If you think kicking a nicotine habit, limiting intake of sugary or acidic foods, and improving your oral hygiene can help prevent gum disease (and bad breath), you’re on the money.
An increasing body of evidence points to fluctuations in hormones as an additional cause. The American Academy of Periodontology concedes, “Some drugs, such as oral contraceptives, antidepressants, and certain heart medicines, can affect your oral health.”
Indeed, the connection between dental health and sex hormones is well established (Miyagi et al., Jitprasertwong et al., Patil et al.). Increased estrogen levels, particularly during puberty and pregnancy, stimulate blood flow in the mouth and change the way gum tissue reacts to irritants in plaque, causing gums to become red, tender, swollen and more likely to bleed — ripe conditions for gum disease. Periodontitis prior to puberty is, therefore, very rare.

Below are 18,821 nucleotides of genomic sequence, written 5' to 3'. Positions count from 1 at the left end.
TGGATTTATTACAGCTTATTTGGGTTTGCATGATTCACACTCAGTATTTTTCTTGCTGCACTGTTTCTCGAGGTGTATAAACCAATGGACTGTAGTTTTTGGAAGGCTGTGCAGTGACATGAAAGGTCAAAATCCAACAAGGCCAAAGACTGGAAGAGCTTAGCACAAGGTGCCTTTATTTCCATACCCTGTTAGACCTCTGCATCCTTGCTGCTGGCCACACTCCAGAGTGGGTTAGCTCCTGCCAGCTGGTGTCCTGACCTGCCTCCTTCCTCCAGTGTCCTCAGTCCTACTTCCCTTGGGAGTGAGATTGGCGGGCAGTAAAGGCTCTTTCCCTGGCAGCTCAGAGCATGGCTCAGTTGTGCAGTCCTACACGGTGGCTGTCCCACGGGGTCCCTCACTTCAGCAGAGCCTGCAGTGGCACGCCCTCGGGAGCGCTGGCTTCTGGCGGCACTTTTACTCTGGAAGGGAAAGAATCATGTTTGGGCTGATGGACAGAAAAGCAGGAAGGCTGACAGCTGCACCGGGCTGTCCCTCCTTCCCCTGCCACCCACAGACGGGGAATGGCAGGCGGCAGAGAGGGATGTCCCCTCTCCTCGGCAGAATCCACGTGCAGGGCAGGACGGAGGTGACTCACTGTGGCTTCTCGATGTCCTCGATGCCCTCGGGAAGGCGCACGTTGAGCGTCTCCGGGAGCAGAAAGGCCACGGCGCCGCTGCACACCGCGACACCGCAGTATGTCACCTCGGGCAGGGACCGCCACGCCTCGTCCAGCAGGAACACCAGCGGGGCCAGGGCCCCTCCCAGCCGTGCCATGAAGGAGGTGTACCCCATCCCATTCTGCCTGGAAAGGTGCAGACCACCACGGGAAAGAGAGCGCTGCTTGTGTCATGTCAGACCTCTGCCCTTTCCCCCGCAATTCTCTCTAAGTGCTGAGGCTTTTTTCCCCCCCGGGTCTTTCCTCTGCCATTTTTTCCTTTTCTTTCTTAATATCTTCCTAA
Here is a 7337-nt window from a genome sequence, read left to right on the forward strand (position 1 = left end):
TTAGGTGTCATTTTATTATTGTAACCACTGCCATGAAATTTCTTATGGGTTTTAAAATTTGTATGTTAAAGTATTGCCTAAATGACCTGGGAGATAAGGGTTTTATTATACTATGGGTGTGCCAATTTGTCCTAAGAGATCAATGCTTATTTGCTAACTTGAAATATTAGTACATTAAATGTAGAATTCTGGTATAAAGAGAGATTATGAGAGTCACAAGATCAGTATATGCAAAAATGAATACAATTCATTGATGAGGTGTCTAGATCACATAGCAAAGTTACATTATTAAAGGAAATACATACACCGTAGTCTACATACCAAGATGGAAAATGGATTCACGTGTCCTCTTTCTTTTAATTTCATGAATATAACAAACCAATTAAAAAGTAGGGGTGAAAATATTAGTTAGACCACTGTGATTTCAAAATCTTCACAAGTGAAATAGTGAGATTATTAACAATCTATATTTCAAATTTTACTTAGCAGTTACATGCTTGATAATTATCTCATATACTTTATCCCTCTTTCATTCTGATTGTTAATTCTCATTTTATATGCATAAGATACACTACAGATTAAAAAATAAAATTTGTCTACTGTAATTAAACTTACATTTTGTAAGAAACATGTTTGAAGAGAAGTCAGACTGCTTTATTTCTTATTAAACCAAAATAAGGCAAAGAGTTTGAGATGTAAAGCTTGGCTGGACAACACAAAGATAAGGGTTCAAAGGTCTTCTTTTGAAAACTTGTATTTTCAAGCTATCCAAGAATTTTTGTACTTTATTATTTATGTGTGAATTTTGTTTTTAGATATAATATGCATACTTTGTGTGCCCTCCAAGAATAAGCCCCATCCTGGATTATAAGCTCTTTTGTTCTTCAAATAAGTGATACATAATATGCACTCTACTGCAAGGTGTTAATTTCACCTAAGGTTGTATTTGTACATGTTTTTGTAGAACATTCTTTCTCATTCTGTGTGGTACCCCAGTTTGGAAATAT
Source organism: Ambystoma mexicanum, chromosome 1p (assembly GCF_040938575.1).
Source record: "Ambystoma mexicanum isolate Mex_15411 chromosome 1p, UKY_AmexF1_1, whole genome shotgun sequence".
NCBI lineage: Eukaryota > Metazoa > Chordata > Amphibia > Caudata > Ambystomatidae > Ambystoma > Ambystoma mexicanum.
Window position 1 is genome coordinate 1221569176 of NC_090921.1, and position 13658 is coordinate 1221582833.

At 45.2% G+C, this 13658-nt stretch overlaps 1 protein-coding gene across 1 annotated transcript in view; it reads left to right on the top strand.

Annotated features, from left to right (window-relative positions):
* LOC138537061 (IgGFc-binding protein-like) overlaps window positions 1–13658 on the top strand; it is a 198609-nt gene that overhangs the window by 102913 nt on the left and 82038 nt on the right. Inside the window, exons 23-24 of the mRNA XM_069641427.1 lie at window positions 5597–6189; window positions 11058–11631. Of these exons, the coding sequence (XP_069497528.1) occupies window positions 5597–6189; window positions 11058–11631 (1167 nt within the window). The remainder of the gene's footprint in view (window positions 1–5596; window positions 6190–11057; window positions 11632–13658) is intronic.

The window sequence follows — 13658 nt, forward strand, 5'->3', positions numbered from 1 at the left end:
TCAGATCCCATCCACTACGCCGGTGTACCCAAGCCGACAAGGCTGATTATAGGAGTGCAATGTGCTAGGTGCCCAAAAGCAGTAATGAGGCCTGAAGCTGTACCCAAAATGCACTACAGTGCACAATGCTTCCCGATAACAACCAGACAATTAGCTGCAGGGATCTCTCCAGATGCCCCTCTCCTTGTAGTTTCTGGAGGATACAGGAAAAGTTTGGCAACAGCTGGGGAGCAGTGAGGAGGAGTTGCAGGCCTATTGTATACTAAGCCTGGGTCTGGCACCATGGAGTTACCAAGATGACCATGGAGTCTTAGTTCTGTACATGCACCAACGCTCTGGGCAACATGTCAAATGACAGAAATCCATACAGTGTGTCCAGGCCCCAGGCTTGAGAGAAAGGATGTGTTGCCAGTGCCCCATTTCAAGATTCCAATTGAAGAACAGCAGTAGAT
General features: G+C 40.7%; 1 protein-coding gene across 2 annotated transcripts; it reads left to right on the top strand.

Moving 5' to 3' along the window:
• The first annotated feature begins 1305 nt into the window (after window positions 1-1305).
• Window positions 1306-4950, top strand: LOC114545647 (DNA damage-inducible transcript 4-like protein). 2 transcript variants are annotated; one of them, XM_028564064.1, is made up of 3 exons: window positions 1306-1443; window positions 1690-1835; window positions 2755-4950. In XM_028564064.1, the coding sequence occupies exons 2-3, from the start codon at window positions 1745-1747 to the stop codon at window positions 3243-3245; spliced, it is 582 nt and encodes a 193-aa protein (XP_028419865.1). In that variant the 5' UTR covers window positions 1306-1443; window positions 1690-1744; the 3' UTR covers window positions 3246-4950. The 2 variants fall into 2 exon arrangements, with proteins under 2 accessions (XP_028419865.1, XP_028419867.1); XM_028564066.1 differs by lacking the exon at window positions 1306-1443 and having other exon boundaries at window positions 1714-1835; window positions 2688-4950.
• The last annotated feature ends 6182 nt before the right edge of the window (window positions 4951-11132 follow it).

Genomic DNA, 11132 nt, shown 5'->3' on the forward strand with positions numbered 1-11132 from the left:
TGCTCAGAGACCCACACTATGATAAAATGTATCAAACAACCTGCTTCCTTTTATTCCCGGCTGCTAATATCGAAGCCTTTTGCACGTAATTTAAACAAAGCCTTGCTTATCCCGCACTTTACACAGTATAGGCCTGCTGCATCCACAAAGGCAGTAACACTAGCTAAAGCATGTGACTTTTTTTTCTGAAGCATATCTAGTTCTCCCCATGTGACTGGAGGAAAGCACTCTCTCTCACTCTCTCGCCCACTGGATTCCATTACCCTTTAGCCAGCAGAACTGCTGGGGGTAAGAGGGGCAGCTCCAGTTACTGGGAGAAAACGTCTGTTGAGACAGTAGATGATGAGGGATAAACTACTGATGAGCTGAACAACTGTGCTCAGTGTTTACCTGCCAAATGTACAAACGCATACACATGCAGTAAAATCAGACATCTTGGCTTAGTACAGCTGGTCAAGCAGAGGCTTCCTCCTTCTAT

Beaton spoke with President Elect of the American Academy of Periodontics, Dr. Susan Karabin, DDS,offered this:
In both cases, “the elevation of female hormones (estrogens) causes blog vessel changes in their gums, making them more susceptible to the effects of bacteria.”
Read the full story and find out how you can be more responsible for your own health: http://www.huffingtonpost.com/caroline-beaton/birth-control-pills-may-cause-bad-breath—-and-worse_b_8513492.html?utm_hp_ref=dental-health